As political ideas changed in the eighteenth century and there was more emphasis on democracy, Elizabeth's reputation seems to have changed. Certainly a change can be discerned by the childhood of Jane Austen. There was still literature praising the Queen, but there is a suggestion that she was no longer the heroine that she had once been. Jane Austen, and her sister Cassandra, for example, simply loathed Elizabeth. As the power of Parliament grew, Elizabeth, with her extensive power, and continual attempt to suppress her Lords and Commons, was beginning to be seen in a much less favourable light. Certainly by the nineteenth century, it seems that she was no longer considered the ideal monarch. It is also possible to discern twentieth century political ideals manifesting themselves in opinions of the Tudor Queen. In the twentieth century it is political ability that seems to be most valued, and thus Elizabeth is assessed primarily as a politician, a decision maker, rather than as a monarch in a more general sense.

It has been suggested that Elizabeth's reputation as a successful monarch has influenced in a positive way ideas about female rule. However, whether this is the case, remains obscure. It also remains rather obscure to what extent Elizabeth's reputation has been influenced by changing attitudes towards femininity. To the Victorians she was considered everything that a woman should not be; opinionated, forceful and immodest, but she was also breaching gender norms in her own day. This perhaps means that certain aspects of the Queen's reputation in her own lifetime cannot be taken on face value alone. That Elizabeth was given an impressive education is undoubtable, as is her intellectual capacities, but nonetheless, the question to what extent her reputation as a great scholar was due to unusually high intelligence alone, or to a less remarkable intelligence, but one found in a woman, at least needs to be posed. In this period, little was expected of a woman's intelligence - William Cecil himself, on an occasion early in the Queen's reign, was concerned that she had been presented with state papers that he considered beyond her ability to understand. Thus even to find an intelligence that matched a learned man's would perhaps be in itself considered remarkable. In time, Cecil came to respect the Queen's abilities, but his statement that he considered Elizabeth to be the "wisest woman" in the world, is perhaps not as extolling as it superficially appears. However, Elizabeth's reputation looked at in conjunction with the reputation of other women leaders, can perhaps discern ideas on women and power. Take, for example, the figure of female power in the recent world, Margaret Thatcher. Both she and Elizabeth, because of their ability to subjugate men, have been branded as "the iron lady" - Elizabeth the initial, and Margaret Thatcher the ultimate. Thus, the idea that a woman in power must be hard, to a degree cold and ruthless, perhaps suggests that even today, the combination of women and power still rests uneasily in what is still a male dominated society.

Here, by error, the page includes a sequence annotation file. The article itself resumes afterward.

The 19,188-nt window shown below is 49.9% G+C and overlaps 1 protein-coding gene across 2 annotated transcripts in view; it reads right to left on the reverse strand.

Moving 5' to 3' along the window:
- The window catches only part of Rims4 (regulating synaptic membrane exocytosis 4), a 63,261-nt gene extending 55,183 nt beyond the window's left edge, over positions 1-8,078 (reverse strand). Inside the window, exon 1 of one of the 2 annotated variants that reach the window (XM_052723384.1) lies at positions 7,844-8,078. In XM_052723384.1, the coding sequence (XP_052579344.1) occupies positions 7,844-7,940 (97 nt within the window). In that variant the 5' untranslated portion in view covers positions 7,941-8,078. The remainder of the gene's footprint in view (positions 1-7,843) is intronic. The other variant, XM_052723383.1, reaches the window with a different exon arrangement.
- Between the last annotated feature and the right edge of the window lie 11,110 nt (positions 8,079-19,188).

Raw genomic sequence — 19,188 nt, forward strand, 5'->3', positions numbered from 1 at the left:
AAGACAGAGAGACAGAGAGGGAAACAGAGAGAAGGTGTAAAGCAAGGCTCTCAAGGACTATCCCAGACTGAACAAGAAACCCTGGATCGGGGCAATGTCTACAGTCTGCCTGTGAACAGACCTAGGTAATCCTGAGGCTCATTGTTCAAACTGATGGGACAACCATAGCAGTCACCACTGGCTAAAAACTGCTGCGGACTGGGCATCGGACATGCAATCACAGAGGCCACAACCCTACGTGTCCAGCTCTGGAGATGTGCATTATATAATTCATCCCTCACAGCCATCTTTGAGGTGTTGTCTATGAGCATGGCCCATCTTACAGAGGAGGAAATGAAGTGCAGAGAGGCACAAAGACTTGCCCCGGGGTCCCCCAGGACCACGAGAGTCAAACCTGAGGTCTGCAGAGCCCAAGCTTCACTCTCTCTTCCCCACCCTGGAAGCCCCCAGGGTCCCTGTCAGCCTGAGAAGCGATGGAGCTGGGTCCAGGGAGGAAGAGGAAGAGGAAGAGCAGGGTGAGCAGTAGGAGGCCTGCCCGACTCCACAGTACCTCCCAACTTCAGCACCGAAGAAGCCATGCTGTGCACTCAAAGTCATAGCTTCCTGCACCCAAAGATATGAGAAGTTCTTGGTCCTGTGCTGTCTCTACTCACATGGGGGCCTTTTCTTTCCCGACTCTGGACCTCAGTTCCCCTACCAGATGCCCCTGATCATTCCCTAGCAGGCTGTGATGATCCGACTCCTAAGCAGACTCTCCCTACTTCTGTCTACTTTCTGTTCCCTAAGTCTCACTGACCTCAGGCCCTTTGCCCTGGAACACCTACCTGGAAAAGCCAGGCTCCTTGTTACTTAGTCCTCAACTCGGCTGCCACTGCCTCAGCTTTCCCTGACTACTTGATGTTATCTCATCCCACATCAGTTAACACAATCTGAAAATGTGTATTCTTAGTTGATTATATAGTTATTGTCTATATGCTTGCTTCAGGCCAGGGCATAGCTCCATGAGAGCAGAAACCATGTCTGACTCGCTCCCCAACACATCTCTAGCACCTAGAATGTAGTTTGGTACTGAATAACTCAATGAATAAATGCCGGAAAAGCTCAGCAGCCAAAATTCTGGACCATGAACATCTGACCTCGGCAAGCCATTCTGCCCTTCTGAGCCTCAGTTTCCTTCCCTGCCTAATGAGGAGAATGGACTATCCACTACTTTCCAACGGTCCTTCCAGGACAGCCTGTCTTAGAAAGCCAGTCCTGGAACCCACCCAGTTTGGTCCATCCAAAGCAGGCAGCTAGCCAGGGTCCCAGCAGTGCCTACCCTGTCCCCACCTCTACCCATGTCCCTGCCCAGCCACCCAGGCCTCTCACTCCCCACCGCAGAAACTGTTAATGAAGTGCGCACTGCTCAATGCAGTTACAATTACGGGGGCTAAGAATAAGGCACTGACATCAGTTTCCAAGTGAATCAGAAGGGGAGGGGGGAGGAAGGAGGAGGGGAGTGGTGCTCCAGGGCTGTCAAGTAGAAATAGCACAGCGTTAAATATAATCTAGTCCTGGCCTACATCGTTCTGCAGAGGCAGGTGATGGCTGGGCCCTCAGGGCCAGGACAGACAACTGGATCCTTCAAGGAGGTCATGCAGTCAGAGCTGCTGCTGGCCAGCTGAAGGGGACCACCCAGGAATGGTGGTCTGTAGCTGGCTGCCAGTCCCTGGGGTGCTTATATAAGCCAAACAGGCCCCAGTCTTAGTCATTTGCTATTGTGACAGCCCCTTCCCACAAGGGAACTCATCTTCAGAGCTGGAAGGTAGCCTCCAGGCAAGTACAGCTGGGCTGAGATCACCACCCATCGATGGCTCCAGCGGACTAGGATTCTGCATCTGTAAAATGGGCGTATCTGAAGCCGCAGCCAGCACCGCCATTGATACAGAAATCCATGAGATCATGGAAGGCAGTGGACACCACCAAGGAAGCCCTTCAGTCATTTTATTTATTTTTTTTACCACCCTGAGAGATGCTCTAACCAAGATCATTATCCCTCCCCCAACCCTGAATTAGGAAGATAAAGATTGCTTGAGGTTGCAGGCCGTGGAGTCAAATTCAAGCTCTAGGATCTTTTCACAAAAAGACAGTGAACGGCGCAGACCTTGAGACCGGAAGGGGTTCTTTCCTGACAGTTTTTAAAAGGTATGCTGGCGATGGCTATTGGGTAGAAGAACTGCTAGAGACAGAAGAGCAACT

One of the added difficulties in trying to determine to what extent changing attitudes towards femininity have influenced Elizabeth's reputation, is the fact that cultural expectations have changed simultaneously. There is the suggestion that by the late eighteenth century, with the growth of the much more rigid morality of the non-conformists, the Elizabethan world was beginning to be seen as rather uncivilised. Even earlier in the century, Samuel Johnson had declared that Shakespeare's "Love's Labour's Lost" contained many passages in it that were;

"Mean, childish, and vulgar; and some which ought not to have been exhibited, as we are told they were, to a maiden queen." (13)

Such an attitude paves the way for an eventual reappraisal of Elizabeth, for if she could enjoy "mean, childish and vulgar" plays, then she must have been to an extent, "mean, childish and vulgar" herself. Therefore the Victorian assertion that Elizabeth was unladylike, may have been due to their lack of appreciation of Elizabethan culture generally, as it stood in complete contrast to their own.

Indeed, there is clearly a relationship between Elizabeth's reputation and religious development, even if this is not the overriding factor as has been suggested. Admittedly during Elizabeth's own lifetime, and into the seventeenth century, perhaps the major factor influencing the way that she was perceived, was whether she was viewed by a Protestant or a Catholic - to Protestants she was the English Deborah, and to Catholics the whore of Babylon - but even this correlation is tentative. The attitude of English Catholics towards the Queen was probably different to European Catholics, and criticism of the Queen was by no means unforthcoming from Protestants. Puritans in particular were most dissatisfied with their sovereign's church, and their sovereign's attitude towards their grievances, and openly criticised her. Indeed, her personal religion was a source of much criticism. To Catholics she was a heretic, a crime made all the more sinful because through her heretical church, she was endangering the immortal souls of all her people, and the Puritans were not above saying that she was an atheist, or of so loose a religion, that she would "one day give God the vomit"(14). Among certain circles, it was even whispered that she was a devil-worshipping witch, who in return for worldly success, had sold her soul to the Devil - perhaps again indicative of how incomprehensible a successful woman's rule was.